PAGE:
• Adaptable - - Constant change will produce organizations that are both strategically adaptable and flexible.  The power of resilient organizations and individuals will rule - - those that face barriers, yet still move forward.  Strategic agility is closely linked to adaptability - - agility requires organizations to be both contextually specific and conceptually abstract in their strategic language
  • Think Bravely - - Living in a brave new world will require brave new thinking.  Being brave means challenging taken-for-granted assumptions.  Everything is fast-changing and highly competitive.  Strategic courage will be required.
  • End User - - The focus will be on the hole.  The electric drill might have seemed important last decade - - but all the customer or client really wants is a two-inch hole.  They want a hole, on time, on budget, that meets their performance requirements.  Don't be in the middle between the drill and the hole - - you will get marginalized.  The end will be the beginning.
  • Culture and Brand - - Your only strategic constants are your organizational culture and values combined with your brand.  The external environment is rapidly changing and challenging - - but the internal glue that supports and holds this all together needs to be stronger than ever.  Thing of your culture and brand as the gorilla glue for strategic management.
  • Unique Value - - Value is out, "unique value" is in.  Being different and unique are the cornerstone of a foundation for being great.  Being great will be a function of creating "unique value" - - the more of a "monopoly uniqueness" you can create, the greater you will become. 
  • Social Well-Being - - The two columns of growth and prosperity will need a third leg - - social well-being.  All of your strategic stakeholders will demand a sustainable future.  You must build for the long term.  You must be fair and ethical in all your dealings.  You must benefit the local communities in which you operate.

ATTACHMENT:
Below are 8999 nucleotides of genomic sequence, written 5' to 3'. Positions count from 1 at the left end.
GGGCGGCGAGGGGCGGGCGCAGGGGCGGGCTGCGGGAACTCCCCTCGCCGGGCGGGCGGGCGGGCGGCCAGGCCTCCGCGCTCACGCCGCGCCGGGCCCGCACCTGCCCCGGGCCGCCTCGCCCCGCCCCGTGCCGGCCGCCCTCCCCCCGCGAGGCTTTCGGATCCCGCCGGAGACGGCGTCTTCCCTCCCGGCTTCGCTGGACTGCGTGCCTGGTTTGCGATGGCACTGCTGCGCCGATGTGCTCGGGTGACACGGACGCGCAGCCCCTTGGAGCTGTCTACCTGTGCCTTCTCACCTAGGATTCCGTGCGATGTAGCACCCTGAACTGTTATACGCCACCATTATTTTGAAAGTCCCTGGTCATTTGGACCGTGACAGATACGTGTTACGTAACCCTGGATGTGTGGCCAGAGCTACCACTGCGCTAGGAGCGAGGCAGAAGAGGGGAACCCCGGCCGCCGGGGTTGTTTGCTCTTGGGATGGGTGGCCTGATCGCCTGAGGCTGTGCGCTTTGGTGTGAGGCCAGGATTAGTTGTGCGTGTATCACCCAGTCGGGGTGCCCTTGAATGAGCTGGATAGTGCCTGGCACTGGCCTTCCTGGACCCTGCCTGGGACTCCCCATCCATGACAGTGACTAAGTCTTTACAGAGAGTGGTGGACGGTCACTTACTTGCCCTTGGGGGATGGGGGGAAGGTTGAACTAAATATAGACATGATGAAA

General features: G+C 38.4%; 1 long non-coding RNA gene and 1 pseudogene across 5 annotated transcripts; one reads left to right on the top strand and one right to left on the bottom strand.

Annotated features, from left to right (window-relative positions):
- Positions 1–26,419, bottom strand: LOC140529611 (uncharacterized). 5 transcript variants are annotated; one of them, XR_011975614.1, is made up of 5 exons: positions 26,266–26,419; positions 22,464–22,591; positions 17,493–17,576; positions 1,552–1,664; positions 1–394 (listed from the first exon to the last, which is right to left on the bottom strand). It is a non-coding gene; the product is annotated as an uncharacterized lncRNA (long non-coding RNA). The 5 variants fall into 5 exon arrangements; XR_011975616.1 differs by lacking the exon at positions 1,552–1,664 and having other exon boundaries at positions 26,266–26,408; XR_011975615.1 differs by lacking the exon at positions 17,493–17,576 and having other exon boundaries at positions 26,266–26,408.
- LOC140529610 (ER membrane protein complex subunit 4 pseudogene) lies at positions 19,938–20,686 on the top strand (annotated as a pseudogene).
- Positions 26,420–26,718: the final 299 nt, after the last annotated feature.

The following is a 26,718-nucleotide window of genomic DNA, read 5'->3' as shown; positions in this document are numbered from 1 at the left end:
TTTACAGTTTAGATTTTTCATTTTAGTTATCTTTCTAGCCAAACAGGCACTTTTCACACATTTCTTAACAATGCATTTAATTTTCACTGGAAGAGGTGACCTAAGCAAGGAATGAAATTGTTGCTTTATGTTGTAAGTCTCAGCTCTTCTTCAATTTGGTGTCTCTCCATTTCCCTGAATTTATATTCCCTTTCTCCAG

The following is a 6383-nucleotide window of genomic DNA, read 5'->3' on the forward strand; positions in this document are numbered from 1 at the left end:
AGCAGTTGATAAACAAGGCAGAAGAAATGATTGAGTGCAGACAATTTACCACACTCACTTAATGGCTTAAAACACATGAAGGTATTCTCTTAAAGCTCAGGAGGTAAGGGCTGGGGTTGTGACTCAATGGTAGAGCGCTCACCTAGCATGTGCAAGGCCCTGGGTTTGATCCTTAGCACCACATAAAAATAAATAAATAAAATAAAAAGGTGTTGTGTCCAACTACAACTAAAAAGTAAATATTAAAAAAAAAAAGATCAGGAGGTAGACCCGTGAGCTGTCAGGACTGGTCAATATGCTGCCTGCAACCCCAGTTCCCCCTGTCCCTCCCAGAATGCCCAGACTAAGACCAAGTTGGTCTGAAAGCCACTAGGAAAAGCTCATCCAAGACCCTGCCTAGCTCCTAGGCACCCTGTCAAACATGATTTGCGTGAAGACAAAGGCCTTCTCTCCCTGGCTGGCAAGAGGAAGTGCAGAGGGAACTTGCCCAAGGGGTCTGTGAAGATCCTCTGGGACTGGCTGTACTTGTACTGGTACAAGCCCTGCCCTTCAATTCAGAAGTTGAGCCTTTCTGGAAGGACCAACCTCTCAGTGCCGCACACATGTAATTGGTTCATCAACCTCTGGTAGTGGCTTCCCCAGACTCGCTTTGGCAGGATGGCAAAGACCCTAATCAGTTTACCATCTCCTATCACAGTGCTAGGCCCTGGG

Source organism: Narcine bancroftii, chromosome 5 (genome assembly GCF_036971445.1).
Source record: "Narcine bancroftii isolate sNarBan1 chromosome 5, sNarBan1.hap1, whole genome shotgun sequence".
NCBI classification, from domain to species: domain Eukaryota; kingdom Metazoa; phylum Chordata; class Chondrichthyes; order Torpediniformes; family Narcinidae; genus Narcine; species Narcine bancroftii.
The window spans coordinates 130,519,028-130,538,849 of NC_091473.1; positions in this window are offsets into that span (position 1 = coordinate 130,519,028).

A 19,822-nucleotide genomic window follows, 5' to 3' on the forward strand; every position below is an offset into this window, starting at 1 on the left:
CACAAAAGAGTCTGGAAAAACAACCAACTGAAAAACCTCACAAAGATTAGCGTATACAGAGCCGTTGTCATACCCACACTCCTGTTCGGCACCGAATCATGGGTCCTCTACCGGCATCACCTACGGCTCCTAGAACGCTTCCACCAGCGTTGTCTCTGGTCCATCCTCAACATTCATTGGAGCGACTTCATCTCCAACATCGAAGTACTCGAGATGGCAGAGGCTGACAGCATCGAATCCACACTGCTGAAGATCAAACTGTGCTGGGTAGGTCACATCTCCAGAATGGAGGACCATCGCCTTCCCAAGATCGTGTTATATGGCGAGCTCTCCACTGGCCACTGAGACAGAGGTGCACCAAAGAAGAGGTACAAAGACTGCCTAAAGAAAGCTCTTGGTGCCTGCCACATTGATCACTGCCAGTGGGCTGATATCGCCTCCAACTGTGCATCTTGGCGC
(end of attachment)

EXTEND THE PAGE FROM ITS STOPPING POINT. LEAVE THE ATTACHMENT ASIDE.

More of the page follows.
• Size versus Signals - - Get past the strategic implications of big, small or someplace in the middle.  Signals will trump size.  Your reputation is indivisible.  Your reputation relies on the actions and signals of every employee.  Strategically manage your signals in a new world of social media.  Tell (and sell) the world your story. 

Exporting Water

Estimates of water use in the United States indicate 566 billion cubic meters per year (410 billion gallons per day) were withdrawn in 2005 (The latest USGS report - - Estimated Use of Water in the United States in 2005).  The breakdown by user segment in billion gallons per day:
  • 349 billion gallons per day freshwater withdrawals
  • 79.5 billion gallons per day fresh groundwater withdrawals
  • 270 billion gallons per day fresh surface-water withdrawals
  • 201 billion gallons per day thermoelectric-power generation withdrawals
  • 128 billion gallons per day irrigation withdrawals
  • 44.2 billion gallons per day public supply withdrawals
  • 18.2 billion gallons per day of industrial self-supplied withdrawals
  • 4.02 billion gallons per day of mining related withdrawals
  • 2.14 billion gallons per day of livestock withdrawals
  • 8.78 billion gallons per day of aquaculture withdrawals
The idea of a water export (or import) comes from exported food and products - - the United States exports water to other countries mainly via meats and cereals (your basic hamburger required 150 gallons of water to make it out the drive-thru at McDonald's).  Estimates of the U.S. virtual water exports are approximately 80,000 million cubic meters per year (See June 2012 issue of Scientific American, Water In, Water Out - - graphics are from the article).

Exports are roughly 14% of total annual U.S. water withdrawals.  Most of our virtual exported water comes from irrigation (176.8 billion cubic meters per year) and livestock (2.95 billion cubic meters per year).  Total U.S. water exports are 45% of the irrigation and livestock totals.

By comparison, the U.S. imports about 136.75 billion gallons of oil per year - - for every gallon of virtual water the U.S. exports, we import almost two gallons of oil.

By Narrative Science

Link to the Forbes article and the byline - - By Narrative Science.  Narrative Science is not a person, but a thing.  The world of algorithms comes to journalism. 

What is next?

Tuesday, May 15, 2012

Baseball been very, very good to me . . .

From the Harvard baseball team - - great example of multidisciplinary skill sets.  But seriously - - the bottom line is that U.S. engineers must be well-rounded and have additional skills if they are to justify the higher wages that we hope to command.  Our multidisciplinary education must be inclusive of communication skills, ethics and professionalism, and leadership.  We live in a world of transnational issues as, for example, climate change, decaying infrastructure, natural disasters, homeland security, widespread poverty in underdeveloped nations, an increasing demand for potable water - - issues that cannot be solved by a single discipline or profession alone.  The future belongs to those engineers that can broaden their skill sets - - just like the Harvard baseball team!

The Australian Dollar